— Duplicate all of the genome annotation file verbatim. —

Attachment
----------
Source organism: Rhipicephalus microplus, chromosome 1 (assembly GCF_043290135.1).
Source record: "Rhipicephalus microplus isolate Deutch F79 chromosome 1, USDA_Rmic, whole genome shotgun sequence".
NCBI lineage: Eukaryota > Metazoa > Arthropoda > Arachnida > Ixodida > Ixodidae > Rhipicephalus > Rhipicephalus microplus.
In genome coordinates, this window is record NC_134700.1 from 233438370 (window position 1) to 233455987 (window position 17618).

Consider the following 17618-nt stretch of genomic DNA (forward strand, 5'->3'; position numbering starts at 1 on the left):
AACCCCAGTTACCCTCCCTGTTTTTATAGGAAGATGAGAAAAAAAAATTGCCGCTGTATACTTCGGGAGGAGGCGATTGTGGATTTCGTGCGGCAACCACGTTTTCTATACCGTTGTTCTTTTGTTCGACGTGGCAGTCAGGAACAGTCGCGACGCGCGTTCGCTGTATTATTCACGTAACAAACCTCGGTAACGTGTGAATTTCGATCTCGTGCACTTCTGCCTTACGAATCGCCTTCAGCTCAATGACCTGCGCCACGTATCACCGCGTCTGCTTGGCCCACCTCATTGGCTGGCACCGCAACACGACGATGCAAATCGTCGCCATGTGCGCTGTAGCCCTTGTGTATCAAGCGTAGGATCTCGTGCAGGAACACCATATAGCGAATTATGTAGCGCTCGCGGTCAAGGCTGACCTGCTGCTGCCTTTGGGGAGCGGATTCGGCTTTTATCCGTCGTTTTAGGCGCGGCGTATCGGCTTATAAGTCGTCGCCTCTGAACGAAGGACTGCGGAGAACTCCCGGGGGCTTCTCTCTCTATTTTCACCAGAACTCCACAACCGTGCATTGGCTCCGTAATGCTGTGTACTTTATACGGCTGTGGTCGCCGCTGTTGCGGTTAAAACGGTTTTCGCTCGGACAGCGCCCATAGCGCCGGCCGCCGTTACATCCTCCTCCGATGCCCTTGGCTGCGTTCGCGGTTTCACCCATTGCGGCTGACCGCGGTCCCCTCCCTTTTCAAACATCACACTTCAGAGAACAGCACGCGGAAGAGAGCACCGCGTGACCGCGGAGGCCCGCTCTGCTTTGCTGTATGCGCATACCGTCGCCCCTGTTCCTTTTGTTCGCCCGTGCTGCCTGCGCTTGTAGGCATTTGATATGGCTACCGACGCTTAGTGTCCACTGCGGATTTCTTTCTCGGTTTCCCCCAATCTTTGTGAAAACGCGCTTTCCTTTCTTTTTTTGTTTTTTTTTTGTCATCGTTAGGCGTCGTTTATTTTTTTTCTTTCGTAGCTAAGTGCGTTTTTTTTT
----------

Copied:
Source organism: Rhipicephalus microplus, chromosome 1 (assembly GCF_043290135.1).
Source record: "Rhipicephalus microplus isolate Deutch F79 chromosome 1, USDA_Rmic, whole genome shotgun sequence".
NCBI lineage: Eukaryota > Metazoa > Arthropoda > Arachnida > Ixodida > Ixodidae > Rhipicephalus > Rhipicephalus microplus.
In genome coordinates, this window is record NC_134700.1 from 233438370 (window position 1) to 233455987 (window position 17618).

Consider the following 17618-nt stretch of genomic DNA (forward strand, 5'->3'; position numbering starts at 1 on the left):
AACCCCAGTTACCCTCCCTGTTTTTATAGGAAGATGAGAAAAAAAAATTGCCGCTGTATACTTCGGGAGGAGGCGATTGTGGATTTCGTGCGGCAACCACGTTTTCTATACCGTTGTTCTTTTGTTCGACGTGGCAGTCAGGAACAGTCGCGACGCGCGTTCGCTGTATTATTCACGTAACAAACCTCGGTAACGTGTGAATTTCGATCTCGTGCACTTCTGCCTTACGAATCGCCTTCAGCTCAATGACCTGCGCCACGTATCACCGCGTCTGCTTGGCCCACCTCATTGGCTGGCACCGCAACACGACGATGCAAATCGTCGCCATGTGCGCTGTAGCCCTTGTGTATCAAGCGTAGGATCTCGTGCAGGAACACCATATAGCGAATTATGTAGCGCTCGCGGTCAAGGCTGACCTGCTGCTGCCTTTGGGGAGCGGATTCGGCTTTTATCCGTCGTTTTAGGCGCGGCGTATCGGCTTATAAGTCGTCGCCTCTGAACGAAGGACTGCGGAGAACTCCCGGGGGCTTCTCTCTCTATTTTCACCAGAACTCCACAACCGTGCATTGGCTCCGTAATGCTGTGTACTTTATACGGCTGTGGTCGCCGCTGTTGCGGTTAAAACGGTTTTCGCTCGGACAGCGCCCATAGCGCCGGCCGCCGTTACATCCTCCTCCGATGCCCTTGGCTGCGTTCGCGGTTTCACCCATTGCGGCTGACCGCGGTCCCCTCCCTTTTCAAACATCACACTTCAGAGAACAGCACGCGGAAGAGAGCACCGCGTGACCGCGGAGGCCCGCTCTGCTTTGCTGTATGCGCATACCGTCGCCCCTGTTCCTTTTGTTCGCCCGTGCTGCCTGCGCTTGTAGGCATTTGATATGGCTACCGACGCTTAGTGTCCACTGCGGATTTCTTTCTCGGTTTCCCCCAATCTTTGTGAAAACGCGCTTTCCTTTCTTTTTTTGTTTTTTTTTTGTCATCGTTAGGCGTCGTTTATTTTTTTTCTTTCGTAGCTAAGTGCGTTTTTTTTT